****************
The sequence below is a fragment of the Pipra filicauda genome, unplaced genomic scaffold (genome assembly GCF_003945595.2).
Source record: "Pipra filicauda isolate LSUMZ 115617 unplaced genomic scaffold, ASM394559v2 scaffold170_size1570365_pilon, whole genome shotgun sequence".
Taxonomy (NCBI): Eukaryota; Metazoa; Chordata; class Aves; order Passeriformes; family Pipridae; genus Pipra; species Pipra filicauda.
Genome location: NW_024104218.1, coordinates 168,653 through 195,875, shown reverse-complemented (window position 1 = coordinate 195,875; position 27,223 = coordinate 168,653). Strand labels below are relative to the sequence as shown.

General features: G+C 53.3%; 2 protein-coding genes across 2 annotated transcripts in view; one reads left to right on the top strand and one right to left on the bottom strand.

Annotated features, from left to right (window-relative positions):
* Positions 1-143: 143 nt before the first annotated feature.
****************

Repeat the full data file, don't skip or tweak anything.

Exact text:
The sequence below is a fragment of the Pipra filicauda genome, unplaced genomic scaffold (genome assembly GCF_003945595.2).
Source record: "Pipra filicauda isolate LSUMZ 115617 unplaced genomic scaffold, ASM394559v2 scaffold170_size1570365_pilon, whole genome shotgun sequence".
Taxonomy (NCBI): Eukaryota; Metazoa; Chordata; class Aves; order Passeriformes; family Pipridae; genus Pipra; species Pipra filicauda.
Genome location: NW_024104218.1, coordinates 168,653 through 195,875, shown reverse-complemented (window position 1 = coordinate 195,875; position 27,223 = coordinate 168,653). Strand labels below are relative to the sequence as shown.

General features: G+C 53.3%; 2 protein-coding genes across 2 annotated transcripts in view; one reads left to right on the top strand and one right to left on the bottom strand.

Annotated features, from left to right (window-relative positions):
* Positions 1-143: 143 nt before the first annotated feature.